The US housing market is now completely broken

Oct 20, 2023


FOR the first time since the Federal Reserve started raising interest rates, every part of the housing market is now poised to worsen.

The resale market has been slumping since early 2022 as potential sellers sit on their homes rather than give up low mortgage rates. New houses had offered buyers some respite. No more. The recent surge in mortgage rates to as high as 8 per cent has been too much for homebuilders. They will likely reduce construction in the months ahead as profit margins fall. Apartment construction has also rolled over in recent months as developers are hit with a combination of sluggish rent growth and high financing costs.

The frustration among potential homebuyers is well understood. What of the macroeconomic implications? Given the importance of housing to overall activity, subdued residential construction should limit how fast the economy can grow, though not enough to trigger a recession over the next couple of quarters. To the extent that the brutal sell-off in Treasuries has been in response to hotter-than-hoped-for economic data, a paralysed housing sector will offer some respite.

The housing market is responding very differently to the latest run-up in mortgage rates compared with 2022. Then, the strike by home sellers boosted demand for newly constructed houses. Homebuilders became the one bright spot in the market. A lack of inventory kept prices high, allowing companies to use their healthy profit margins to buy down mortgage rates and improve affordability for buyers. That no longer appears to be the case. Buying down home-loan rates to 5.5 per cent – the magic level for would-be buyers – is a lot easier around 7 per cent than around 8 per cent. Confidence among builders is going the way of their stock prices and profit margins. The National Association of Home Builders/Wells Fargo gauge of sentiment dropped to its lowest level since January this month. We should expect builders to cut back on their production plans going forward.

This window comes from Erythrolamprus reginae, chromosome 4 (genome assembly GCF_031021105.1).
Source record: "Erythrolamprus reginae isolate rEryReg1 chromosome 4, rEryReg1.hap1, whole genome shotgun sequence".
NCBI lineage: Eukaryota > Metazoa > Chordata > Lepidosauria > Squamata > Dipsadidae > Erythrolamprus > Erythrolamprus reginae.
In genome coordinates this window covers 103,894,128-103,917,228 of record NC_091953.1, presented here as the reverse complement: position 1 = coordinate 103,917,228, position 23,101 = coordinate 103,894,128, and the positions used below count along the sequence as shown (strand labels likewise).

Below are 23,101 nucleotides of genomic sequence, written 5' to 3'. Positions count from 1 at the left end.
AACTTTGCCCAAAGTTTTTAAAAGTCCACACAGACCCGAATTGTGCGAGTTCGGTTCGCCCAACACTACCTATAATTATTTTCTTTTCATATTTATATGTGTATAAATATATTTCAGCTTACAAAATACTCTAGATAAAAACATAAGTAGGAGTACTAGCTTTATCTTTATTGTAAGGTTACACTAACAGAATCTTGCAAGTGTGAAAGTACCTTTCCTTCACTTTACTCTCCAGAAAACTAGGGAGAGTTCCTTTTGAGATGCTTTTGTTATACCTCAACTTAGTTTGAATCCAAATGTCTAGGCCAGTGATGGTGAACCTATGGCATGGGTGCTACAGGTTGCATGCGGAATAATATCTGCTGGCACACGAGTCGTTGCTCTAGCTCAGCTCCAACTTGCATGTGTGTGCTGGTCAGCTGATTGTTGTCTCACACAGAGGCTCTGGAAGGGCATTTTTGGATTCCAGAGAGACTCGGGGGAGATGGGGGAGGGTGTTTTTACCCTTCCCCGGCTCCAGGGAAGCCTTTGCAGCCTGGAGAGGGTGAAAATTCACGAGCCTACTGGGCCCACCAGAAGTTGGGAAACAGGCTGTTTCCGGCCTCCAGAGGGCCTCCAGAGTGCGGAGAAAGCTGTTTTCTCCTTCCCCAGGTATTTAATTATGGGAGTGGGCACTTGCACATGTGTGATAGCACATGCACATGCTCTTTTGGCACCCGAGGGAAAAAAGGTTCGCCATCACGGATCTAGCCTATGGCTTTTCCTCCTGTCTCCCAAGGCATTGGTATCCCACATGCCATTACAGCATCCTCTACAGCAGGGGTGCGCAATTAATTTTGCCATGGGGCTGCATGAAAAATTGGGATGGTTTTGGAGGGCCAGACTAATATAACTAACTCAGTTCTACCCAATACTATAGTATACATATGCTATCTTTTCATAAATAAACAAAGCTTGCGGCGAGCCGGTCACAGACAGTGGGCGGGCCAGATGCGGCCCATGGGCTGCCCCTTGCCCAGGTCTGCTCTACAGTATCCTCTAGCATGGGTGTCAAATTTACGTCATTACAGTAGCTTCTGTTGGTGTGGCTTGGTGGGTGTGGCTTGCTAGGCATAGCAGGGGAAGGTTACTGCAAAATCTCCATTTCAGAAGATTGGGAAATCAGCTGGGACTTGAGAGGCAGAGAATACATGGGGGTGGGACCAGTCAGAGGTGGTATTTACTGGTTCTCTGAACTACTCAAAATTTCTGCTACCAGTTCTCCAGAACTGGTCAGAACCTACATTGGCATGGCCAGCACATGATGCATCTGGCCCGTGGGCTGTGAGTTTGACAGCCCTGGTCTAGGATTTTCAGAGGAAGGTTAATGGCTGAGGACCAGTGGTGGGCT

Multi-family housing starts also enjoyed relative stability earlier in the year, and units under construction were growing as supply chain delays kept projects from completion. The past two months have seen a notable drop-off – starts in September were down 31.5 per cent year over year and, importantly, units under construction have fallen for two consecutive months, signalling we’re likely past the peak for this cycle. With fewer units being started and a shrinking number under construction, the rental market should be a drag on economic growth well into 2024.

From an investor’s perspective, this all matters at a time when robust consumption and lofty expectations for third-quarter real gross domestic product growth have driven a stunning sell-off in Treasuries. JPMorgan Chase. estimates that the economy expanded at a pace north of 4 per cent last quarter. Part of that boost comes from housing, which should add to GDP growth for the first time since early 2021 thanks to this summer’s pickup in single-family housing starts. That’s unlikely to continue in the current quarter and into 2024 unless interest rates come off.

A renewed slump in housing activity – both construction and contract closings – should weigh on consumption, which is already threatened by a host of other factors from the resumption of student loan payments to strikes by United Auto Workers and the union representing actors and television and radio artists.

This confluence may finally offer investors some respite from the run of hot economic data that’s weighed on both stocks and bonds by fuelling prospects for further monetary policy tightening. Should that turn out not to be the case, it would suggest that the labour market and consumers have even more momentum than appreciated – an uncomfortable scenario when the highest borrowing costs since the mid-2000s have already broken one market.